This is not what we mean when we say "slow food":
In a letter to the state's health agency, the U.S. Department of Agriculture said North Carolina social services workers failed to approve applications within the required 30-day window, or one week for emergency applications. In 2013, the state processed those applications an average of 75 percent of the time, ranking fifth from the bottom when compared to the rest of the country.
That means North Carolina lags behind neighbors Tennessee, Georgia and South Carolina and even territories such as the Virgin Islands and Guam.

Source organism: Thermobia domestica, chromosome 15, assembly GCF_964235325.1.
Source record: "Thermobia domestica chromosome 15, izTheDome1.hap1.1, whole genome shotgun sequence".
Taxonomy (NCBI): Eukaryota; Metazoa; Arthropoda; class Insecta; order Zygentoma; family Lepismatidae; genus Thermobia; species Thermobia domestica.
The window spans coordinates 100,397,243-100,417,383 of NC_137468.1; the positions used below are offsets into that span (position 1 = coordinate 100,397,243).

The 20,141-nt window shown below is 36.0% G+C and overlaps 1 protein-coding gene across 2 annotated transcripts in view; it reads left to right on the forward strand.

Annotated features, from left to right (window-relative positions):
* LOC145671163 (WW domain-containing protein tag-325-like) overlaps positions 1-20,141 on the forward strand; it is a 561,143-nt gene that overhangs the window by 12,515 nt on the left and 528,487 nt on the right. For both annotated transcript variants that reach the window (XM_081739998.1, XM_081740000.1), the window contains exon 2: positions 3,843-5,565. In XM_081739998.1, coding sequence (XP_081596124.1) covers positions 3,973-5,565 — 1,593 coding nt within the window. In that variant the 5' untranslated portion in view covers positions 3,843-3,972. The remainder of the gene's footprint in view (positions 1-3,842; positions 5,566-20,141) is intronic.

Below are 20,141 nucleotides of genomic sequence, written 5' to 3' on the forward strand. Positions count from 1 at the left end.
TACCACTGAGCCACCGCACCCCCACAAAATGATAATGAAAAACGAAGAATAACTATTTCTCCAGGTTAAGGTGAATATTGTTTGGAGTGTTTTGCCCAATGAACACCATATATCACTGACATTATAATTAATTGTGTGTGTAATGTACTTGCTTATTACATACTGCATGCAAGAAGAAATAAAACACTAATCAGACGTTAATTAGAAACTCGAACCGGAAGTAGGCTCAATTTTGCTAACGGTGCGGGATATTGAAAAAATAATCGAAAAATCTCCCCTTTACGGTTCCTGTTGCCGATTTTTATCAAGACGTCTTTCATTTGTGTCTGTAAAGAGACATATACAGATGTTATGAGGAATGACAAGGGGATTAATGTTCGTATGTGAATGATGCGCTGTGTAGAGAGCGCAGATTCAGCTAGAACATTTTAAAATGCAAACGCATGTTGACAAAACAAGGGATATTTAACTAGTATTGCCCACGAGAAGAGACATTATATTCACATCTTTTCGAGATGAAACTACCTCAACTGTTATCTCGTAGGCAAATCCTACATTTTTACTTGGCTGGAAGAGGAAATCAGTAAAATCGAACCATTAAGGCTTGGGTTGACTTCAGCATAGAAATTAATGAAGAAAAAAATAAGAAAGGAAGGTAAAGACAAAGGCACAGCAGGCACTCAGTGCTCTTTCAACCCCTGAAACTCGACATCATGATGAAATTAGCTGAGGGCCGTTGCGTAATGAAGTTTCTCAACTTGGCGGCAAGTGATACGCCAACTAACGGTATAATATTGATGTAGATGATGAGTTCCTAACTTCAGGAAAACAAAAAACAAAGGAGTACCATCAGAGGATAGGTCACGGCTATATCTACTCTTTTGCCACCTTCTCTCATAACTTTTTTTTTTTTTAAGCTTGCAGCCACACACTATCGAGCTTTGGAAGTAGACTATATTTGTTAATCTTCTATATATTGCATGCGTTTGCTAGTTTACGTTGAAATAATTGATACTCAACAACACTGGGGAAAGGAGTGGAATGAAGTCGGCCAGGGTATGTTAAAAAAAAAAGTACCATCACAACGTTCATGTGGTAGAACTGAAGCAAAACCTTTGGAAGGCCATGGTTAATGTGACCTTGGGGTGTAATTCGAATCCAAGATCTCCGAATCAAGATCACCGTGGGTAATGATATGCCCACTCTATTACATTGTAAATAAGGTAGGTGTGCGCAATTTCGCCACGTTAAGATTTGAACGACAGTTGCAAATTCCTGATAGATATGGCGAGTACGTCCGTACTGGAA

Some other words come to mind when assessing this shortfall on the part of DHHS, such as "continual" and "perpetual." And the longer it continues, the more the word "intentional" sounds like it fits, too. Republicans in both the Legislature and the McCrory administration are on record as viewing cuts to government benefits as some sort of "motivational" tool to push people into being "productive" members of society, and their apparent lack of concern over this Food Stamp issue fits nicely with that mindset. But a mindset that considers malnutrition and hunger as "positive" drivers of behavior has no business occupying seats of government, and should be taken out with the rest of the trash.